House Majority Whip James Clyburn (D-S.C.) lambasted Sen. Joe ManchinJoe ManchinManchin can support the Black Lung Disability Trust Fund by backing Build Back Better Schumer makes plea for voting bill, filibuster reform in rare Friday session Like it or not, all roads forward for Democrats go through Joe Manchin MORE (D-W.Va.) on Sunday for saying a vote on changing voting rights laws must be bipartisan.
Last week, Manchin delivered a blow to Democratic hopes of advancing voting rights legislation, telling CNN that any rule changes made to advance voting rights bills should be made on a bipartisan basis.
Appearing on “Fox News Sunday,” Clyburn told Fox News anchor Bret Baier that’s Manchin’s suggestions of requiring bipartisan support for voting tights caused him “pain.”
“I am, as you know, a Black person, descended of people who were given the vote by the 15th Amendment to the United States Constitution. The 15th amendment was not a bipartisan vote, it was a single party vote that gave Black people the right to vote,” Clyburn told Baier.
“Manchin and others need to stop saying that because that gives me great pain for somebody to imply that the 15th Amendment of the United States Constitution is not legitimate because it did not have bipartisan buy-in,” he added.
With the Build Back Better Act stalled in the Senate, the White House has recently shifted its focus to voting rights legislation. President BidenJoe BidenAre we investing trillions on what matters? Biden eulogizes Reid as a fighter ‘for the America we all love’ at memorial service Fox News tops ratings for coverage on Jan. 6 anniversary events MORE and Vice President Harris are expected to travel to Georgia later this week to promote the John LewisJohn LewisSchumer makes plea for voting bill, filibuster reform in rare Friday session The Hill’s Morning Report – Presented by Altria – Biden unleashes on Trump and GOP Democrats skeptical of McConnell’s offer to talk on election law MORE Voting Rights Act and the Freedom to Vote Act.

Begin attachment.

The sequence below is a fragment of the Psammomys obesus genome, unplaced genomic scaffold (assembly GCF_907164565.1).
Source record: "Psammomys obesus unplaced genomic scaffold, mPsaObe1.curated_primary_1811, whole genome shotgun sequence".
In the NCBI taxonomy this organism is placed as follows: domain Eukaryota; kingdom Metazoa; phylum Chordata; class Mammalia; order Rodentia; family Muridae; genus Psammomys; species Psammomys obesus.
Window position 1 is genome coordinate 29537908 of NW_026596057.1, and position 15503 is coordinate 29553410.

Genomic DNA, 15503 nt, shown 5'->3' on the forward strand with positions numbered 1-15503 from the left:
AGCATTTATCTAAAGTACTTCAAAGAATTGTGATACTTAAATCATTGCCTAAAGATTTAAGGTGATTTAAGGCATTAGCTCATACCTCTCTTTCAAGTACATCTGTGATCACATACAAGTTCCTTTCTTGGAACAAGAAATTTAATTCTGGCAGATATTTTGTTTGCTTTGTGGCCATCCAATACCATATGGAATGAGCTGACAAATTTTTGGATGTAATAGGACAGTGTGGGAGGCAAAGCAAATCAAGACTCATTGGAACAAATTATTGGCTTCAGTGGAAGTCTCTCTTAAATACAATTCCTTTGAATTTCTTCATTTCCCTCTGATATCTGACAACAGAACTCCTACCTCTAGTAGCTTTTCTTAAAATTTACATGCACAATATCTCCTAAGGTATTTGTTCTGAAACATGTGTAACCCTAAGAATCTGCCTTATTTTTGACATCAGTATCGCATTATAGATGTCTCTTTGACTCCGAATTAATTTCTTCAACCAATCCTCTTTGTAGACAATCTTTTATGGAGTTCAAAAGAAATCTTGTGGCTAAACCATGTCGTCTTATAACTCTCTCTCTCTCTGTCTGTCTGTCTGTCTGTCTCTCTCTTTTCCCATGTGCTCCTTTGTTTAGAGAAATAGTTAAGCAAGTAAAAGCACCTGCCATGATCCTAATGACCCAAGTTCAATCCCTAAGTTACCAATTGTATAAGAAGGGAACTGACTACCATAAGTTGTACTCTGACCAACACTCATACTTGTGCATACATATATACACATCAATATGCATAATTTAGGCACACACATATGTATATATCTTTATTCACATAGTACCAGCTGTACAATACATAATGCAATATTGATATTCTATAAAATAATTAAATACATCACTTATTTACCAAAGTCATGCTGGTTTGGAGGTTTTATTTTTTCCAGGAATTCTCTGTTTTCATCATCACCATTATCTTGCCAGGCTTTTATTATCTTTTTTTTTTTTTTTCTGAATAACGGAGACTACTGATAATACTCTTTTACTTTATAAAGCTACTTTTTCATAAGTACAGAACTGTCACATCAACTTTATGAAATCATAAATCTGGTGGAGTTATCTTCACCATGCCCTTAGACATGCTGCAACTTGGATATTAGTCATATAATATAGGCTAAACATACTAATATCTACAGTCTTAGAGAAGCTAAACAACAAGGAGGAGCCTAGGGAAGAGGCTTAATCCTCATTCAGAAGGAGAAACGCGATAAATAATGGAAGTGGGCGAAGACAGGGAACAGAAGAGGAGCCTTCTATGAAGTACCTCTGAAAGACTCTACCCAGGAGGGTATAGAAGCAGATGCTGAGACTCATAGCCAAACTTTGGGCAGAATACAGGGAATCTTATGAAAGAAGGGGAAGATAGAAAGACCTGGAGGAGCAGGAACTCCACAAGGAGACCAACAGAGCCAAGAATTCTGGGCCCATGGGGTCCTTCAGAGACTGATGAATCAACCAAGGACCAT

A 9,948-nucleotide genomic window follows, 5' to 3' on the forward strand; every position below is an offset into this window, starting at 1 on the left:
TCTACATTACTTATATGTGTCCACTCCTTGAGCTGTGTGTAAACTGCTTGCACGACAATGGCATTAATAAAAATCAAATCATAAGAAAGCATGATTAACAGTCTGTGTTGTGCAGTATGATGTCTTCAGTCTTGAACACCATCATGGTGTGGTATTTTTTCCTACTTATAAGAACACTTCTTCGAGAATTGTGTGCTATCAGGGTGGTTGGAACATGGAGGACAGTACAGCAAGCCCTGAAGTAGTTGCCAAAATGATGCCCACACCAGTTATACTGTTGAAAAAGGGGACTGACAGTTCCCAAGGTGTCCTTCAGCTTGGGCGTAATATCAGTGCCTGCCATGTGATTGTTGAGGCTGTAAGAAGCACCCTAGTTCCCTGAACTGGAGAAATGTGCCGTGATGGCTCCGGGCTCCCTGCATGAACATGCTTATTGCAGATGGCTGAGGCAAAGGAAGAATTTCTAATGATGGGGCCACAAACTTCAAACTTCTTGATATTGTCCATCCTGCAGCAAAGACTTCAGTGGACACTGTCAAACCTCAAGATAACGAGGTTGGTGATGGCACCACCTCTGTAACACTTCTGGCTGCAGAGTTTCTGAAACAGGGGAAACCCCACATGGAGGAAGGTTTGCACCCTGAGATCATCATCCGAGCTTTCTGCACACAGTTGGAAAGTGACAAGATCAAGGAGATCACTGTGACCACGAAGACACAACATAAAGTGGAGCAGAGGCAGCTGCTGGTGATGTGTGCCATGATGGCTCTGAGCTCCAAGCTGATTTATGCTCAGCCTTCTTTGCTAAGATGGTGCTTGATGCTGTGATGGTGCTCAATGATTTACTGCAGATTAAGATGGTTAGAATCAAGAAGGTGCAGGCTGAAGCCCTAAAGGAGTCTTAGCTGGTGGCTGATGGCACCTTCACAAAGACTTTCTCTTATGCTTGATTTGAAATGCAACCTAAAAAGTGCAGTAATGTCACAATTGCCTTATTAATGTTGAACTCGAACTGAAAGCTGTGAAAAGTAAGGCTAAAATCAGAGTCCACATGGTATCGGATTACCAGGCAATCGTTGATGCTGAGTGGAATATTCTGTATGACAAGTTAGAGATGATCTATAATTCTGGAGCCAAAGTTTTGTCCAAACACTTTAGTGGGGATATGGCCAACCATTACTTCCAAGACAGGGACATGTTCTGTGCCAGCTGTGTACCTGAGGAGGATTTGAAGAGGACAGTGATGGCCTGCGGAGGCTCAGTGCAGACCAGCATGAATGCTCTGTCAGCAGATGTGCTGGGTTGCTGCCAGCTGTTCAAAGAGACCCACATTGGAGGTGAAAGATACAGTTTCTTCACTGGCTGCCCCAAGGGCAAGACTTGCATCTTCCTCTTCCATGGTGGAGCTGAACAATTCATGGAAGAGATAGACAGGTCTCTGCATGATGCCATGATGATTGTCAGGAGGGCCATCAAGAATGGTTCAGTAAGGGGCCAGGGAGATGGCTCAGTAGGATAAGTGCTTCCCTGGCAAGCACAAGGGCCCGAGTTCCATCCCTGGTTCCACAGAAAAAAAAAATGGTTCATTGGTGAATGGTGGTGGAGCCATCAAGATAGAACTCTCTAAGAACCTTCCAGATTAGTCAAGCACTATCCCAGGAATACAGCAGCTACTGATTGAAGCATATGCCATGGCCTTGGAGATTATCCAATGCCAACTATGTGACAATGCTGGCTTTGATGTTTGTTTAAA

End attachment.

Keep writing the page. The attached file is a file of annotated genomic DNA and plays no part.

Last week, Manchin said on CNN that it was his “absolute preference” for Senate rules to be changed on a bipartisan vote, having previously expressed his opposition to eliminating the filibuster along party lines.
“I’ve always been for rules being done the way we’ve always done, two-thirds of the members voting. Any way you can do a rules change to where everyone’s involved, that’s a rule that usually will stay. That’s what we should be pursing,” he said.